Established alongside a main road connecting the springs resorts of Bath County with the Shenandoah Valley, The Wilderness is a large estate in the county’s northeastern mountains. Farmer and politician Samuel Blackburn developed The Wilderness during the early 19th century. At the center of the property is a two-story Georgian-style brick residence probably built about 1816. The house is distinguished by its pedimented front pavilion, pilaster corners, and original interior finishes including mantels of unusual form and detail. Behind the house is a contemporaneous brick carriage house—no doubt a rare refinement in early Bath County—and nearby is the stone foundation of a detached kitchen. Blackburn, the author of anti-dueling legislation and a noted orator, figured in period descriptions of the farm. The estate was later owned by the Frazier family, the proprietors of important springs resorts including Bath Alum Springs and Rockbridge Alum Springs. For much of the 19th and 20th centuries The Wilderness operated as a stock farm concentrating on large herds of sheep and cattle.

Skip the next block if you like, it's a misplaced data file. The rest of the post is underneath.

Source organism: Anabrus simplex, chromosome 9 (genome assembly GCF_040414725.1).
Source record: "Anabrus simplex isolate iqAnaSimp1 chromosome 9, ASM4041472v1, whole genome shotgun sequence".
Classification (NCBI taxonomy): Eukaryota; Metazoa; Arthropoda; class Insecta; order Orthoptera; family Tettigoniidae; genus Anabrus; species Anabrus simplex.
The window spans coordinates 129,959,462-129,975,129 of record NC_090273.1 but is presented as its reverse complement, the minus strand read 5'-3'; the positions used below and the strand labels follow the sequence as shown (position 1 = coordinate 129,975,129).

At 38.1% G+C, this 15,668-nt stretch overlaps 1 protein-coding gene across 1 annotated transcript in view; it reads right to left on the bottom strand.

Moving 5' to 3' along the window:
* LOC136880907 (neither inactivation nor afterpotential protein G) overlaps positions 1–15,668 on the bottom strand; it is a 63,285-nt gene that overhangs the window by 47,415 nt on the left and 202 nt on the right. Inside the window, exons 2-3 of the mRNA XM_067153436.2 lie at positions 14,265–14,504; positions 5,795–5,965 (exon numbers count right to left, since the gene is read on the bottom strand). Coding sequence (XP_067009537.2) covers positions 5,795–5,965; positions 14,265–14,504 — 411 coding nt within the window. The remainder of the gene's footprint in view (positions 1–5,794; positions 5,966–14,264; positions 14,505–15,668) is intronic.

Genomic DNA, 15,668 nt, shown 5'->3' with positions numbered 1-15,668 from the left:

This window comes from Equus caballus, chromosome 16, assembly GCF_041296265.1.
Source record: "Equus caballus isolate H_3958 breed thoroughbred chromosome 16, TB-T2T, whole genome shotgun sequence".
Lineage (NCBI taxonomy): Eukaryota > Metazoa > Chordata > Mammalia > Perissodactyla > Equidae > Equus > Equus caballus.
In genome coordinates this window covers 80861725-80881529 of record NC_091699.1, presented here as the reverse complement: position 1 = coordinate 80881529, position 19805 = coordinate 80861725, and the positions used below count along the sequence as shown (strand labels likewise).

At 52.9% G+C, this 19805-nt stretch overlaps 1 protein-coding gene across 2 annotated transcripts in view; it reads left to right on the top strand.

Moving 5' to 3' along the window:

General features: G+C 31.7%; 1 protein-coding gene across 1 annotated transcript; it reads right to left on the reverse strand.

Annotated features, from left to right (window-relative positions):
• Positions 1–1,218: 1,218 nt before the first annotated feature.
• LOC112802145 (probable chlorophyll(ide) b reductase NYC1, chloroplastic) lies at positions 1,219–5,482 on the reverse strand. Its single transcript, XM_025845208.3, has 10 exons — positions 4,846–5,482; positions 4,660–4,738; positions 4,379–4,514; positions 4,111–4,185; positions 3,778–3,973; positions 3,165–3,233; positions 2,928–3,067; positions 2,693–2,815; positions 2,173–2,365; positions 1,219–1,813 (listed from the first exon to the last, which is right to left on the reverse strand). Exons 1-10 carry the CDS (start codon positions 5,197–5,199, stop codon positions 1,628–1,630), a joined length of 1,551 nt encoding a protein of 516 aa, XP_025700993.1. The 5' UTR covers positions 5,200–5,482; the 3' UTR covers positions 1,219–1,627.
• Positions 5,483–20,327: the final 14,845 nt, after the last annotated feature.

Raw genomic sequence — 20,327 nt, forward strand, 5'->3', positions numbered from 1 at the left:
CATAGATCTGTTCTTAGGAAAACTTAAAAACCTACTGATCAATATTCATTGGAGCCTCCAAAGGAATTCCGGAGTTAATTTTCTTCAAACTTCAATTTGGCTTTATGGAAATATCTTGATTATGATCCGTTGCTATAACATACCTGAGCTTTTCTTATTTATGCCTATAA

Many properties listed in the registers are private dwellings and are not open to the public, however many are visible from the public right-of-way. Please be respectful of owner privacy.
VLR: Virginia Landmarks Register
NPS: National Park Service
NRHP: National Register of Historic Places
NHL: National Historic Landmark